Camera Prep Checklist

  1. Prep starts with talking to the DP and discussing the order. The DP will probably specify what cameras, how many cameras and the lenses (zooms, primes, specialty lenses), what camera head they prefer (or may be the choice of the Operator). How much film stock or recording media is needed. It’s up to the AC to order all cables, accessories, supplies, and all other equipment.

  2. How many batteries? Don’t underestimate—not all batteries will hold a full charge and battery capacity may be impaired by factors such as low temperatures. You won’t always have time to allow them the proper recharge time. Err on the side of caution—most batteries take a surprisingly long time to charge. Standard practice is for the AC or Second to take them home at night to charge.

  3. Another big item for AC camera checkout—all those cables! You need to test every one and make sure the connectors fit properly and, of course, that they are the right type of connections for the cameras, monitors, and other equipment you will be using on the shoot. Always have at least one backup for every cable you’re using. Cables are a frequent source of problems. Be prepared!


Camera prep on the checkout day cannot be haphazard. It’s important to be methodical and make sure every base is covered—a checklist is invaluable in making sure nothing is missed.
 
• Assemble every piece—check against order list!

• Be sure everything fits and operates.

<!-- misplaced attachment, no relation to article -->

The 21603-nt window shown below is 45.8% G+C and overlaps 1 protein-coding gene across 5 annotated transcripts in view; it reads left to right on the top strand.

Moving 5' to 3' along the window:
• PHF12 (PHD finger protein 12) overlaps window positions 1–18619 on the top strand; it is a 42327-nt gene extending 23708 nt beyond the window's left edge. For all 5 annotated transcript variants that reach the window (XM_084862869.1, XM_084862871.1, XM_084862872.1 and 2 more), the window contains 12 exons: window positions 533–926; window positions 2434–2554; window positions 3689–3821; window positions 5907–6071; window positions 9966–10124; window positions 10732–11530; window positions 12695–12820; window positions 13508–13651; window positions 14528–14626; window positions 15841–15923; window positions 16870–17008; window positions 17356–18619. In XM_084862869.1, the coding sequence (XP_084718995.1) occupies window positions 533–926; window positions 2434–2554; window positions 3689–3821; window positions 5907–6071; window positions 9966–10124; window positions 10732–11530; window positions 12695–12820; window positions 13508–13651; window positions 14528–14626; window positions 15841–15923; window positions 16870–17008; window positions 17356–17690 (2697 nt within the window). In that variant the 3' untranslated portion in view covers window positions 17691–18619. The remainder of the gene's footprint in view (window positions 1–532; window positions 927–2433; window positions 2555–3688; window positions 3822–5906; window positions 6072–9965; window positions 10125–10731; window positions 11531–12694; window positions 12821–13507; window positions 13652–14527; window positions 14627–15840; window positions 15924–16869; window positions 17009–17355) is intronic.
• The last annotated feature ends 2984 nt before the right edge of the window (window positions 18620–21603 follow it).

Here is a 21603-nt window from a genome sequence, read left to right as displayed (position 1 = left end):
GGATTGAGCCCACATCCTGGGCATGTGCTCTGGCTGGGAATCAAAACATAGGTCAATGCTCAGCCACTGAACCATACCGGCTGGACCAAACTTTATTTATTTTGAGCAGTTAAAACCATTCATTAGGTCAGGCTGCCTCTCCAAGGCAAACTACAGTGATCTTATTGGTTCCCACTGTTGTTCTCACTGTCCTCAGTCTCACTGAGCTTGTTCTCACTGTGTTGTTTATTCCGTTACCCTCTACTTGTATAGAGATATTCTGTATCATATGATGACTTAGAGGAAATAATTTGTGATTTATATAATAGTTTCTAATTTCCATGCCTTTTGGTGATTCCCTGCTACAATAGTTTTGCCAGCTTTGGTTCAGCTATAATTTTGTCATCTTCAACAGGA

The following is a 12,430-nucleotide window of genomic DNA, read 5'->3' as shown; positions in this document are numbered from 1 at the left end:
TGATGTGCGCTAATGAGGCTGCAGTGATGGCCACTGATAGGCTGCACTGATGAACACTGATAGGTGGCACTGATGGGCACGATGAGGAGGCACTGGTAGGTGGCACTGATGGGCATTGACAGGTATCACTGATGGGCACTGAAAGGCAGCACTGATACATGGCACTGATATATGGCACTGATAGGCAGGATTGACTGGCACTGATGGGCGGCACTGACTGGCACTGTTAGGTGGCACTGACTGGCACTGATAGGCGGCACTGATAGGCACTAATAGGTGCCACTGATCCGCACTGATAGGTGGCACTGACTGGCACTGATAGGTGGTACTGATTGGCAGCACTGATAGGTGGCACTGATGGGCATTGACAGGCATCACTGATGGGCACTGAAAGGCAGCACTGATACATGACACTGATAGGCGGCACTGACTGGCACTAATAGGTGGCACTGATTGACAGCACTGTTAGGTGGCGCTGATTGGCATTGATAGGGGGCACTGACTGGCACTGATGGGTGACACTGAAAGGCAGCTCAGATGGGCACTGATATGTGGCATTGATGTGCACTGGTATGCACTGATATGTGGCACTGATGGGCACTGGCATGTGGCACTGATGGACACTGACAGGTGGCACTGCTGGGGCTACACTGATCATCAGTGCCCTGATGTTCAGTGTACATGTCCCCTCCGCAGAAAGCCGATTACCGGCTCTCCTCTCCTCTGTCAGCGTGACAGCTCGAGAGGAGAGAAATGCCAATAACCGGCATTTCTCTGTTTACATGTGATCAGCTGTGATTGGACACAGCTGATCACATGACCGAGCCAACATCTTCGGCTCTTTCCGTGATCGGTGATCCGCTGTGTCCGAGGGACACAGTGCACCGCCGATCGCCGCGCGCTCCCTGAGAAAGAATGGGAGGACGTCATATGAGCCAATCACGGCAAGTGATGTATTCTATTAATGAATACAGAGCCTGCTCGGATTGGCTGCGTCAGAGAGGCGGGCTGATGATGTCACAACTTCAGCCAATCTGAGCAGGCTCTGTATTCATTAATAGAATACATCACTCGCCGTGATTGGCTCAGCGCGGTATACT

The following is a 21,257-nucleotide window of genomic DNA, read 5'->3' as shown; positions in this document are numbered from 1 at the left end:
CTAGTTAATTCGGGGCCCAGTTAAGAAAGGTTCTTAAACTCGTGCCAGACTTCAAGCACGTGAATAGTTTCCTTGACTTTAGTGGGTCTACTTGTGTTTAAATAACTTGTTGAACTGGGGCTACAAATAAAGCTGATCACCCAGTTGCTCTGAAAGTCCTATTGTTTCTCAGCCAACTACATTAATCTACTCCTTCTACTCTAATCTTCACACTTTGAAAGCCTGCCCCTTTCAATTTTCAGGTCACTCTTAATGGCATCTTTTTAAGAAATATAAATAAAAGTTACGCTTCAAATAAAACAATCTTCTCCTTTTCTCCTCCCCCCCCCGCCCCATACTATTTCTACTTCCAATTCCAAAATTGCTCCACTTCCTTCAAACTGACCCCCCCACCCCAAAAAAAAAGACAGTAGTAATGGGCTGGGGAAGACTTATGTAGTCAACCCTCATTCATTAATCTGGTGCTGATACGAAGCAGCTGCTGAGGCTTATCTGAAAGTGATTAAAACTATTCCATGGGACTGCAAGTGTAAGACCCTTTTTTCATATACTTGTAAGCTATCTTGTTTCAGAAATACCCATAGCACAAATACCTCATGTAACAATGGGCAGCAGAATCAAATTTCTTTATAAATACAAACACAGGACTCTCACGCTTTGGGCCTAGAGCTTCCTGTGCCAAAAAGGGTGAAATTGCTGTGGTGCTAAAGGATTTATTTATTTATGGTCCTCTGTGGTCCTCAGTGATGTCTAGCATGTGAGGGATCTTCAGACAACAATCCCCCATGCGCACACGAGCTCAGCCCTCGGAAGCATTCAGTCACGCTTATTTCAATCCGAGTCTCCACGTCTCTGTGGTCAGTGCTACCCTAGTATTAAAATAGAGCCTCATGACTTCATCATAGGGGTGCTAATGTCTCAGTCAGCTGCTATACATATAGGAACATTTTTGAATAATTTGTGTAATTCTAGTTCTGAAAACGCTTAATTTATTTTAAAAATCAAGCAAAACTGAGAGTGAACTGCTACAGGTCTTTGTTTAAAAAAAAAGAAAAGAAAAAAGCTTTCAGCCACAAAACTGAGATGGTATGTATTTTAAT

• Test camera with a professional test chart.

• Possibly test different “looks” as specified by the DP or DIT.

• Test camera at all frame rates.

• Shoot a framing chart.

• Shoot color chart to test color rendering.

• Resolution/noise/color space tests if requested.

• Different ISO, color spaces, RAW, Log mode, etc.

• Test that marked focus matches actual distance for lenses.

• Have a lens test chart or borrow one from the rental house.

• Test all media (digital) or mags on film shoots.

• Test and charge all batteries.

• Check tripods, spreaders and heads.

• Sometimes a high-hat hasn’t been ordered, add if needed—same for handles, focus handles.

• Check cases, clean if necessary.

• Label cases with camera tape.

• Put everything back in cases, arrange to your liking.

• Check that you have all expendables.

• Go through your personal kit, make sure you have all tools and supplies (often the rental house has them for sale).

• Second AC may take home batteries to charge overnight.

Some other tasks that will be part of a proper camera checkout day:

• Learn how new rigs work and pre-configure them.

• Organize equipment within cases in a way you prefer.
 
• Troubleshoot and fix hardware problems with rented gear. The rental house staff will be glad to assist you and repair or replace anything that isn’t working properly.

 
from Cinematography: Theory and Practice, Blain Brown

LENS TEST EXAMPLES